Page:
In the context of attempts to raise levels of professionalism, the Supervisory Boards (SB) of Dutch companies and organisations are beginning to take an increasingly active role. In so doing, they are increasingly required to talk to people outside the Board of Directors (BD). The SB would also like to further substantiate its task via greater involvement with strategy design and by maintaining an overview on operational activities. In short, they would like to position themselves closer to the actual business. This is clear from recent research conducted with 115 supervisory directors into the current and future role and position of the Supervisory Board. On behalf of research partner Grant Thornton, Bart Jonker handed the first copy of the research report to Jos Streppel, whose roles include chair of the Monitoring Commission Corporate Governance, chair of the Duisenberg School of Finance Board of Directors and supervisory director of various listed companies.
Getting closer to the business
The Grant Thornton research, conducted by Aalt Klaassen and Prof. Herbert Rijken demonstrates that the delineation of administrative relationships keeps the SB busy. The SB seems to be opting for increased proactive involvement in the near future, whereby they will be shifting towards the position of the director. The individual roles of the BD and the SB could then become more diffused, according to the researchers. SB meetings without participation from the BD are becoming more common and the obligation to appear to show directorial unity has also become less evident among listed companies. Those in the SB are more aware of the dual role compared to the BD. The international capital market is also increasingly demanding that an SB provides clarity regarding its role within and the added value it provides for a company.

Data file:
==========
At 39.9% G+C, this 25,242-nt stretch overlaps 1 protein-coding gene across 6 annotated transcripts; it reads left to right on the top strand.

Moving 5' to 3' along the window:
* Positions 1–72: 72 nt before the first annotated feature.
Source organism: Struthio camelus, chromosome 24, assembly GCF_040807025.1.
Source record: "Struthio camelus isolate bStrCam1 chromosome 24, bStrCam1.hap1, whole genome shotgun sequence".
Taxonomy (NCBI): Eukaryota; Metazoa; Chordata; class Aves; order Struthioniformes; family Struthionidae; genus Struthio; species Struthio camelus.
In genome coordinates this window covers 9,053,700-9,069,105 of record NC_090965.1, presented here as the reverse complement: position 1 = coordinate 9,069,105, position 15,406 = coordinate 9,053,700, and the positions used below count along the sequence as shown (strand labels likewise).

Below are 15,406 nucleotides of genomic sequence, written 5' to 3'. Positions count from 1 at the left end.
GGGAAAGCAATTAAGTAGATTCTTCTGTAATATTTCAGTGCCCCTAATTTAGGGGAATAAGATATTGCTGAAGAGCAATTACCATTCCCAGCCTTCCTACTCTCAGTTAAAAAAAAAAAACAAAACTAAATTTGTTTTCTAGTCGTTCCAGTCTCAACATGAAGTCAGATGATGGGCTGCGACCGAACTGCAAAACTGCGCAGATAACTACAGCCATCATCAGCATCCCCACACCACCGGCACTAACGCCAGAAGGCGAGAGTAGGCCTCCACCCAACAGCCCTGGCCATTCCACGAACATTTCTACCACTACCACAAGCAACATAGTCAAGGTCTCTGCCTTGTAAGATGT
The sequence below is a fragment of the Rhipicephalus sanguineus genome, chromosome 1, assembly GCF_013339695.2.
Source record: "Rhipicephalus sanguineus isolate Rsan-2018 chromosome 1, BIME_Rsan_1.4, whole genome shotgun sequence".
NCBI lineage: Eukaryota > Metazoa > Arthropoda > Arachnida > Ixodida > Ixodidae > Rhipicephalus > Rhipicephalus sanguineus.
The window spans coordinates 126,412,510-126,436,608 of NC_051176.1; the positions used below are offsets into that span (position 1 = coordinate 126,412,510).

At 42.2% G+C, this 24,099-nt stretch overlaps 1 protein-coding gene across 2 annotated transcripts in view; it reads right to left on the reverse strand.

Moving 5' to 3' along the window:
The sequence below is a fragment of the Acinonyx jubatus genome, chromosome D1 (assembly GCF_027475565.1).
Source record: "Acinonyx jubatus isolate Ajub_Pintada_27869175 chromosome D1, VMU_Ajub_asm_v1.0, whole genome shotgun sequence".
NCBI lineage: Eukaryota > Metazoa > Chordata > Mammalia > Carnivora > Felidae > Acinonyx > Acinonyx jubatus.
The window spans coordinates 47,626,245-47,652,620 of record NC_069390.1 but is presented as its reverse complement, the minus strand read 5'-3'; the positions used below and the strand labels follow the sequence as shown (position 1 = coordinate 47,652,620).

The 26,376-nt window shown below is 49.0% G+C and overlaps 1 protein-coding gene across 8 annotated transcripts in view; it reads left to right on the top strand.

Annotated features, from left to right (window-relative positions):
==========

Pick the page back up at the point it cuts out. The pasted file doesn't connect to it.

The ‘appropriate’ information